The Nineteenth Sunday in Ordinary Time (C)
Have you ever looked up into the night sky and wondered which star God made to burn for you? Centuries ago, the Lord God took Abraham – while his name was still Abram – “outside and said: Look up at the sky and count the stars, if you can. Just so, he added, will your descendants be” (Genesis 15:5). You and I, dear brothers and sisters, are children of Abraham through faith, as Saint Paul teaches us (cf. Galatians 3:7). If we are, then, Abraham’s descendants, then one of those stars in the sky shines for you and another for me. What is more, because Christ the Lord has commanded us to “make disciples of all nations,” we might say a star shines for every person ever conceived (Matthew 28:11).
We heard a few moments ago that “faith is the realization of things hoped for and evidence of things not seen” (Hebrews 11:1). Because he desired friendship with God, Abraham obeyed in faith and “sojourned in the promised land as in a foreign country” (Hebrews 11:9). Abraham “obeyed when he was called to go out to a place that he was to receive as an inheritance; he went out, not knowing where he was to go” (Hebrews 11:8). Would you or I do the same? Would we simply set out at the command of the Lord without knowing where we were to go?
Abraham did because “faith is man’s response to God, who reveals himself and gives himself to man, at the same time bringing man a superabundant light as he searches for the ultimate meaning of his life” (CCC, 26).
Yet faith is also more than this. It is “a personal adherence of man to God,” an adherence of the whole person to the revelation of God in Christ (CCC, 150). While it is true that “believing is possible only by grace and the interior helps of the Holy Spirit,” it is also true that “believing is an authentically human act” (CCC, 154). Indeed, the knowledge that comes from faith “is more certain than all human knowledge because it is founded on the very word of God who cannot lie” (CCC, 157). Moreover, because faith is a human act, because it is “the free response of the human person to the initiative of God…, faith is not an isolated act. No one can believe alone, just as no one can live alone” (CCC, 166).
The faith we profess, the faith to which we cling and that motivates our actions, comes from the Church, and “because we receive the life of faith through the Church, she is our mother;” “because she is our mother, she is also our teacher in the faith” (CCC, 169). Holy Mother Church teaches us how to live out the double command of loving God and our neighbor so that, when the Lord comes, he will finds us faithful and prudent stewards of his love (cf. Luke 12:42).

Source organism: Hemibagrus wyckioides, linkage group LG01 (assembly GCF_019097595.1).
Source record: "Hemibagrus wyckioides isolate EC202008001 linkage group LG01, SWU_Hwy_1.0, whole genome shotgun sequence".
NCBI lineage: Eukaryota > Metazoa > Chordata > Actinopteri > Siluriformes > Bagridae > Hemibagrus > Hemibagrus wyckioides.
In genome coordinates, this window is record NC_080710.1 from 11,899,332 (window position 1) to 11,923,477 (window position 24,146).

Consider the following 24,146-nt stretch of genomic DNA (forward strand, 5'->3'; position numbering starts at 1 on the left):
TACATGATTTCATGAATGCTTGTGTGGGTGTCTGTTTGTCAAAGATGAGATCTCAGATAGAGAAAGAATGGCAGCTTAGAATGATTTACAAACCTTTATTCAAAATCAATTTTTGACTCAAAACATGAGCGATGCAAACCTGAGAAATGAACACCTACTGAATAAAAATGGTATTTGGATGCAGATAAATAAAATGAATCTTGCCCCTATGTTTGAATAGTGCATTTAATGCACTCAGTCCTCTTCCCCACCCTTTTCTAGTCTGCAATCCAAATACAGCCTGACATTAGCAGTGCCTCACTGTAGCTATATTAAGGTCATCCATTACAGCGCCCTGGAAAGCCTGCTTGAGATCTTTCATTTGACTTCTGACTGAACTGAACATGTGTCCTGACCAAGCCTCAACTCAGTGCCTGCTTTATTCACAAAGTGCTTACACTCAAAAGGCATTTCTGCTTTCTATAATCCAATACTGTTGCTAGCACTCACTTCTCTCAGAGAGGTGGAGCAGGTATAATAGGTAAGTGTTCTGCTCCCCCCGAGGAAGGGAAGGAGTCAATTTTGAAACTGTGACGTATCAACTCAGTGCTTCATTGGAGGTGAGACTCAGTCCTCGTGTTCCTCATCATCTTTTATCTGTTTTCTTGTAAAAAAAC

This past Thursday, we in Springfield saw a new affront on the dignity of our neighbors and a stubborn refusal to live out the love of neighbor when the Planned Parenthood facility began performing surgical abortions, that is, the purposeful killing of babies inside their mother’s wombs using forceps and suctions. This will now be done in this Capitol City every Thursday. If we are honest, we know that abortion is, as Dr. Peter Kreeft has said, nothing less than “the anti-Christ’s demonic parody of the eucharist. That’s why it uses the same holy words, ‘This is my body,’ with the blasphemous opposite meaning.” Certainly, not everyone who has an abortion has this intention, but the intention of the Evil One – of the tempter and deceiver – remains the same.
Up until Thursday, the Springfield Planned Parenthood only dispensed pills for chemical abortions, up to 300 per year, which is itself horrendous; but now, as it were, they have upped the ante against the beauty, wonder, and dignity of human life. We cannot simply stand by and watch this happen! We must act to protect the unborn, to welcome them and their mothers, to support them, encourage them, and help them know the love of God. It is not enough to pray for them; we must reach out to them; we must open our hearts and even our homes to them; we must embrace them with the love of Jesus Christ. He extended his arms on the Cross to embrace them and we must do the same! We must show them a better way, a loving way, a beautiful way!
Rich Mullins, one of my favorite musicians, in his song “Sometimes By Step,” reflected on this verse about the descendants of Abraham being as countless as the stars of the sky. He sang to God:
Sometimes I think of Abraham
How one star he saw had been lit for me
He was a stranger in this land
And I am that, no less than he
And on this road to righteousness
Sometimes the climb can be so steep
I may falter in my steps
But never beyond Your reach
These are powerful lyrics from a man who understood well what it means to adhere his life to God, who knew the merciful love of God, and who knew he was only a stranger in this land. He knew what it means to walk, to live, and to love by faith.